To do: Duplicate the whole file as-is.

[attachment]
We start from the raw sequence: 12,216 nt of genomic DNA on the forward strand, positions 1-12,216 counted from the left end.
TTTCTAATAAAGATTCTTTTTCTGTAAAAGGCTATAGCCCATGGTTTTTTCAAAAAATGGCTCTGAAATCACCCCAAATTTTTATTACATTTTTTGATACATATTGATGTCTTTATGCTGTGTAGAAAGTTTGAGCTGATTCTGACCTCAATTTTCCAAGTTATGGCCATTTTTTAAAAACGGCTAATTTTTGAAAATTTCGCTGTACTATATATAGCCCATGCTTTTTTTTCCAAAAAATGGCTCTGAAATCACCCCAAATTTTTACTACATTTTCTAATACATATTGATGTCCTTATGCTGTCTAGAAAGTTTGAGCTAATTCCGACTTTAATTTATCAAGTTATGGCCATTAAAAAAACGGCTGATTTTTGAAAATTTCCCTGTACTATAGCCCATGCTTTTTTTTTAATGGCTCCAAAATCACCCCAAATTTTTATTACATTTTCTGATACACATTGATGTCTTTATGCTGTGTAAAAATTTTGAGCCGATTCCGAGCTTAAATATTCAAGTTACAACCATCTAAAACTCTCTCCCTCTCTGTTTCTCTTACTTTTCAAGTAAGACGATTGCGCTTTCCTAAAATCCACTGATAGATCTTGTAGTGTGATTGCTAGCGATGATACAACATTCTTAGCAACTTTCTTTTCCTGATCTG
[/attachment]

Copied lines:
We start from the raw sequence: 12,216 nt of genomic DNA on the forward strand, positions 1-12,216 counted from the left end.
TTTCTAATAAAGATTCTTTTTCTGTAAAAGGCTATAGCCCATGGTTTTTTCAAAAAATGGCTCTGAAATCACCCCAAATTTTTATTACATTTTTTGATACATATTGATGTCTTTATGCTGTGTAGAAAGTTTGAGCTGATTCTGACCTCAATTTTCCAAGTTATGGCCATTTTTTAAAAACGGCTAATTTTTGAAAATTTCGCTGTACTATATATAGCCCATGCTTTTTTTTCCAAAAAATGGCTCTGAAATCACCCCAAATTTTTACTACATTTTCTAATACATATTGATGTCCTTATGCTGTCTAGAAAGTTTGAGCTAATTCCGACTTTAATTTATCAAGTTATGGCCATTAAAAAAACGGCTGATTTTTGAAAATTTCCCTGTACTATAGCCCATGCTTTTTTTTTAATGGCTCCAAAATCACCCCAAATTTTTATTACATTTTCTGATACACATTGATGTCTTTATGCTGTGTAAAAATTTTGAGCCGATTCCGAGCTTAAATATTCAAGTTACAACCATCTAAAACTCTCTCCCTCTCTGTTTCTCTTACTTTTCAAGTAAGACGATTGCGCTTTCCTAAAATCCACTGATAGATCTTGTAGTGTGATTGCTAGCGATGATACAACATTCTTAGCAACTTTCTTTTCCTGATCTG